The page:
- Business meals from a restaurant will be 100% deductible for 2021 and 2022, rather than 50%.
- Above-the-line charitable donations for non-itemizers will be available in 2021 as well and increased to $600 for those married filing jointly in 2021.
- The increased individual AGI threshold from 60% to 100% and increased corporate limitation from 10% to 25% of taxable income for qualifying cash contributions is extended through 2021.
- A special temporary rule allows taxpayers taking the Earned Income Tax Credit or the Child Tax Credit the ability to use income from their 2019 tax year to determine a 2020 credit.
- Favorable depreciation rules for taxpayers electing out of tax code Section 163(j) business interest expense limitation rules.
- Educators’ deductible costs now include personal protective equipment and other coronavirus prevention related supplies.
- Farmers may elect to retain the two-year carryback of a net operating loss (NOL), rather than claim a five-year carryback as provided for in the CARES Act. Farmers may also revoke the election to waive the carryback of an NOL.
- The employee portion of certain payroll taxes deferred under President Trump’s memorandum on wages paid from Sept. 1, 2020 through Dec. 31, 2020 have an extended repayment period now through Dec. 31, 2021, rather than April 30, 2021.
- Taxpayers can roll unused health and dependent care flexible spending amounts from 2020 to 2021, and from 2021 to 2022.
Extension of Certain Expiring Provisions
The bill revives several provisions that were set to expire at the end of 2020—some permanently, some for shorter durations. Here are a few of the provisions made permanent:
- 7.5% AGI threshold for unreimbursed medical expenses as an itemized deduction.
- Section 179D, which allows for a deduction upon making energy efficient improvements to commercial buildings and systems.
- The deduction for qualified tuition expenses will expire at the end of 2020 but be replaced with increased income phaseout thresholds on the Lifetime Learning Credit.
A few provisions were extended for five years, until Dec. 31, 2025 (when many of the TCJA provisions are slated to sunset as well), including:
- The New Markets Tax Credit;
- The Work Opportunity Tax Credit;
- The Employer Credit for Paid Family and Medical Leave;
- Tax-free forgiveness of principal residence mortgage debt forgiveness;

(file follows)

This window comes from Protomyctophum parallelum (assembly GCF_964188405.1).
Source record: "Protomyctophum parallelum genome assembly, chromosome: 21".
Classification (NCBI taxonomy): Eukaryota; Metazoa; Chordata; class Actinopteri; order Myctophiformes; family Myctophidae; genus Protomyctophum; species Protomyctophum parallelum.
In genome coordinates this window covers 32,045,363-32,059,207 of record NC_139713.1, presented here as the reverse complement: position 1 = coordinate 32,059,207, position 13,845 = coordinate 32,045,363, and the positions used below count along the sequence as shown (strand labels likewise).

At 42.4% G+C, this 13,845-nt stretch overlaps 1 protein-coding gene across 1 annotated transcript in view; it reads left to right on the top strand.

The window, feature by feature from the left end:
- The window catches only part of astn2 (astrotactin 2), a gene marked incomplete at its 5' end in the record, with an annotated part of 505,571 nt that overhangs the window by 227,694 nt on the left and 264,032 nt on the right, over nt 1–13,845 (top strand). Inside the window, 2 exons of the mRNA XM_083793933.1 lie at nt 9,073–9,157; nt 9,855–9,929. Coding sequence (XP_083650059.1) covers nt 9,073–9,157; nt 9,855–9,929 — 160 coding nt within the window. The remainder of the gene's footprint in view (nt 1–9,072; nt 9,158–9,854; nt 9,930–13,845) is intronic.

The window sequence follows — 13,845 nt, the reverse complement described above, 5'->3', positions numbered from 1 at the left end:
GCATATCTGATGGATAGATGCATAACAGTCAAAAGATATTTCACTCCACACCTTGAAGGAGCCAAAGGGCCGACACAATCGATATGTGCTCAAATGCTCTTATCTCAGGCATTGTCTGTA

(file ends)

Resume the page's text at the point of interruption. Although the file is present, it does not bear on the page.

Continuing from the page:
- Immediate expensing of certain qualified film and television and live theatrical productions; and
- Allowing employers to pay up to $5,250 of an employee’s qualified tuition, student loan, and interest tax-free to the employee.
In addition, a host of expiring energy credits, including the credits for nonbusiness energy property, energy efficient homes, and fuel cell motor vehicles were extended through the end of 2021.
Non-Covid-19 related disaster relief was provided in the bill as well for qualified disaster areas with respect to major disaster declarations during the period beginning on Jan. 1, 2020, and ending 60 days after the enactment of the Act.
Rules similar to those of the CARES Act for tax-favored withdrawals from retirement plans also apply to those affected by major disasters as well. The early withdrawal penalty will not apply for distributions not in excess of $100,000 over the aggregate amounts treated as qualified disaster distributions received for all prior taxable years. Also, distributions may be repaid at any time during the three-year period beginning on the day after the distribution was received and taxpayers may include distributions into income over three years, unless an election to include the entire distribution into income in year one is made.
Additionally, an Employee Retention Credit (ERC) is available for businesses affected by qualified disasters as well, and while similar, should not be confused with the ERC of the CARES Act. The credit equals 40% of qualified wages paid to each eligible employee for the taxable year, not to exceed $6,000 of wages per employee for the year. Wages for these purposes cannot include any taken into account under the CARES Act ERC, cannot be used for other credits, and are not allowed to be used as forgivable PPP payroll costs.
Finally, the bill modified the allowance of personal casualty losses for disaster areas and provided the potential for corporations to make qualified disaster relief contributions up to 100% of their taxable income.
The bill provides significant relief and opportunity for businesses and individuals. While some areas add complexity and create a whole host of new questions, the potential value within is important for those impacted by the coronavirus pandemic. Additional relief legislation continues to be discussed as well; whether it happens at all or takes several more months is yet to be seen.
This column does not necessarily reflect the opinion of The Bureau of National Affairs, Inc. or its owners.
Tony Nitti, CPA, MST, is a partner with RubinBrown in Denver. Amie Kuntz is a CPA, MA, with the Denver office.